Another maven, who comes across better in light of real history, was Arnold Toynbee. His survey of the past led him to conclude that civilizations rise when they support and eagerly learn from their “creative minority” — those who innovate useful solutions to rising problems. And societies fail when they don’t. (In which case, does America’s current war on science… and upon every other clade of mental accomplishment… forebode a coming fall?) In this light, Pagel’s assertion seems dour, indeed.
A third, more recent voice is Christopher Wills, whose book Children of Prometheus contends that civilization, in fact, rapidly accelerates changes in the gene pool, propelling evolution ever-faster. I believe this case is very well-made, and wholly consistent with what really happened in the era discussed by Professor Pagel.
The Great Acceleration
In fact, after the Aurignacian the pace of creativity only sped up, then exponentiated. Agrarian clans and then kingdoms allocated surplus food to specialists, rewarding them for talent and expertise, sometimes in accurate correlation to their effectiveness at innovation. (Though skill at persuasiveness – lying – was always a higher correlate. That trait has almost certainly been an evolutionary rocket; but more on that another time.)
Key point: with agriculture, the collection and allocation of food surplus became a substantial human reproductive driver, as subsidized specialist roles became common. Competitively striving to attain that status, youths who became scribes, blacksmiths, tool-makers, engineers and priests must have achieved enhanced reproductive ability almost equal to the feudal lords who soon dominated every society.
Hence, a proclivity for nerdiness would increase… though, of course, not quite in pace with an ever-rising tendency toward oligarchy. I’ll admit that the trait most avidly reinforced was the ability of some men to pick up metal implements and take away other men’s women and wheat… a trait that required not only strength but some cleverness and yes, innovation.
Nevertheless, the brain-lackeys – the priests and tool-makers and monument builders – certainly did well. And they passed on the traits that made them successes. So much for the dismally grouchy “marching morons” hypothesis.
All of this is clear from the historical record. I find it disappointing that Professor Pagel seemed so willing to spin us a vague tale without confronting any of it. Indeed, for an evolutionary biologist to weave such a story without referring to reproductive advantage seems very strange, indeed.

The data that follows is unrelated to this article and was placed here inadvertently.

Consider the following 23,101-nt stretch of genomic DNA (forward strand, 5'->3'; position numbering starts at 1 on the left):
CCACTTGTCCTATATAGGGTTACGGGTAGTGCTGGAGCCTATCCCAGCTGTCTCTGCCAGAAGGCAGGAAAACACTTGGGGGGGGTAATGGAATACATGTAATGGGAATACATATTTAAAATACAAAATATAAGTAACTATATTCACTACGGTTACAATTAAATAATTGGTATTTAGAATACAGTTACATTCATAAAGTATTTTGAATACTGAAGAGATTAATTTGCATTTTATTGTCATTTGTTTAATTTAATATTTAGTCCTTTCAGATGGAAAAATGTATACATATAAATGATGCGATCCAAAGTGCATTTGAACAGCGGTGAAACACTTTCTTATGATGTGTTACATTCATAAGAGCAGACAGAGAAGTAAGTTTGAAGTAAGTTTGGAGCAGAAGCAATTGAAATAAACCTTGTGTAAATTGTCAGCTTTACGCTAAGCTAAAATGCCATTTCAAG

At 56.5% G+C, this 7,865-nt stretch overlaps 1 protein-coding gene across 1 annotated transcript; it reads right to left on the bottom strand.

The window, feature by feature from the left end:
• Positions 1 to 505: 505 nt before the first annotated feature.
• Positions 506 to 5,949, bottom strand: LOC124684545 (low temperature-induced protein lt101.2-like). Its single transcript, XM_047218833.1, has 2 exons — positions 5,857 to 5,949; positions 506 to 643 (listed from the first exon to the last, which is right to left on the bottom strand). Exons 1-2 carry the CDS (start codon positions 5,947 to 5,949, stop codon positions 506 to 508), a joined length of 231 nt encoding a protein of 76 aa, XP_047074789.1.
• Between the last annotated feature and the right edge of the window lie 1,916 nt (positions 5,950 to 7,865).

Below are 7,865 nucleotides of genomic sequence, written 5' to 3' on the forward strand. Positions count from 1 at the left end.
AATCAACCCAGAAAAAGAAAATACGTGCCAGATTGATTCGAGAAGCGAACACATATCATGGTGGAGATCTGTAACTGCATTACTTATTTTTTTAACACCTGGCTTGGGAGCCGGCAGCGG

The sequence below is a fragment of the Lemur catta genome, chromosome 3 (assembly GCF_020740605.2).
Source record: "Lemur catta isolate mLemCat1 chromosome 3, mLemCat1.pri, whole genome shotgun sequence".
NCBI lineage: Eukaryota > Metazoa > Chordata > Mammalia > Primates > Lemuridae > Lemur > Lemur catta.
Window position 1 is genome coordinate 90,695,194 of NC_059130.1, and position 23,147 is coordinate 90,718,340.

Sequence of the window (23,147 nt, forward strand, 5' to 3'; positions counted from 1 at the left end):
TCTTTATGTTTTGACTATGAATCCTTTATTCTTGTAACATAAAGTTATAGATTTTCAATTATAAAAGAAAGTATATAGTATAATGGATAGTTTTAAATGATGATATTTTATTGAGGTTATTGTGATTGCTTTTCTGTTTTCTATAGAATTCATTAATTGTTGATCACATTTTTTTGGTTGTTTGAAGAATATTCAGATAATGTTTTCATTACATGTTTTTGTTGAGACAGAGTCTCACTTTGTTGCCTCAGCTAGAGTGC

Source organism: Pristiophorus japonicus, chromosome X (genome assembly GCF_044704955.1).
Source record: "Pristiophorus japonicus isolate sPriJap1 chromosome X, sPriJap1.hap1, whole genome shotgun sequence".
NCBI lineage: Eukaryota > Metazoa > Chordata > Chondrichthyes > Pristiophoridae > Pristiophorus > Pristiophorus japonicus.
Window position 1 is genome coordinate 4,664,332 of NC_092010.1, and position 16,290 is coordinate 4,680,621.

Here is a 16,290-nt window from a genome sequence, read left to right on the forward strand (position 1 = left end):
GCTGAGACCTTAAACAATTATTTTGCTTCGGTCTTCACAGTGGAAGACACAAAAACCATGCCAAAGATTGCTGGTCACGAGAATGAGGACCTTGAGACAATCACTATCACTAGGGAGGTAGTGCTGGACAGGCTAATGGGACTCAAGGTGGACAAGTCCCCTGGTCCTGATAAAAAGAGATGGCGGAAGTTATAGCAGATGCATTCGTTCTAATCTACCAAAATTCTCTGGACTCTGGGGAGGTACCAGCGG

A Warning for the Future?
But it isn’t finished. Pagel extrapolates to the modern age: “As our societies get bigger, and rely more and more on the Internet, fewer and fewer of us have to be very good at these creative and imaginative processes. And so, humanity might be moving towards becoming more docile, more oriented towards following, copying others, prone to fads, prone to going down blind alleys, because part of our evolutionary history that we could have never anticipated was leading us towards making use of the small number of other innovations that people come up with, rather than having to produce them ourselves.”
He continues, “What’s happening is that we might, in fact, be at a time in our history where we’re being domesticated by these great big societal things, such as Facebook and the Internet. We’re being domesticated by them, because fewer and fewer and fewer of us have to be innovators to get by. And so, in the cold calculus of evolution by natural selection, at no greater time in history than ever before, copiers are probably doing better than innovators. Because innovation is extraordinarily hard. My worry is that we could be moving in that direction, towards becoming more and more sort of docile copiers.”
“Domesticated?” One is tempted to demand that the professor speak for himself, not this wild spirit!
But ah, well. So we come down to the couch-potato argument. The question posed by Nicholas Carr and other cyber grouches who contend that Google is making us Stoopid. As I have said before, any sensible person can look around and see plenty of signs that suggest the cynics may be right. Their criticisms may be more inherently useful than the giddy proclamations of cyber-transcendentalists, like Clay Shirky. Criticism is welcome… even if I find both sides romantically unrealistic.
Nevertheless, look, this is just an assertion, bereft of even correlative evidence, let alone proof. Sure, ninety percent of Internet activity is crap. But that could be said about everything, all the time, even – especially – during all the eras leading up to this one. And while Pagel’s lament may elicit voluptuous schadenfreude, it is hardly utilitarian or helpful.
If civilization relies upon Toynbee’s creative minority, depending on the small percentage of creators more and more, then that minority had better buckle down and find ways to get more support from those marching (copycat) masses. Duh?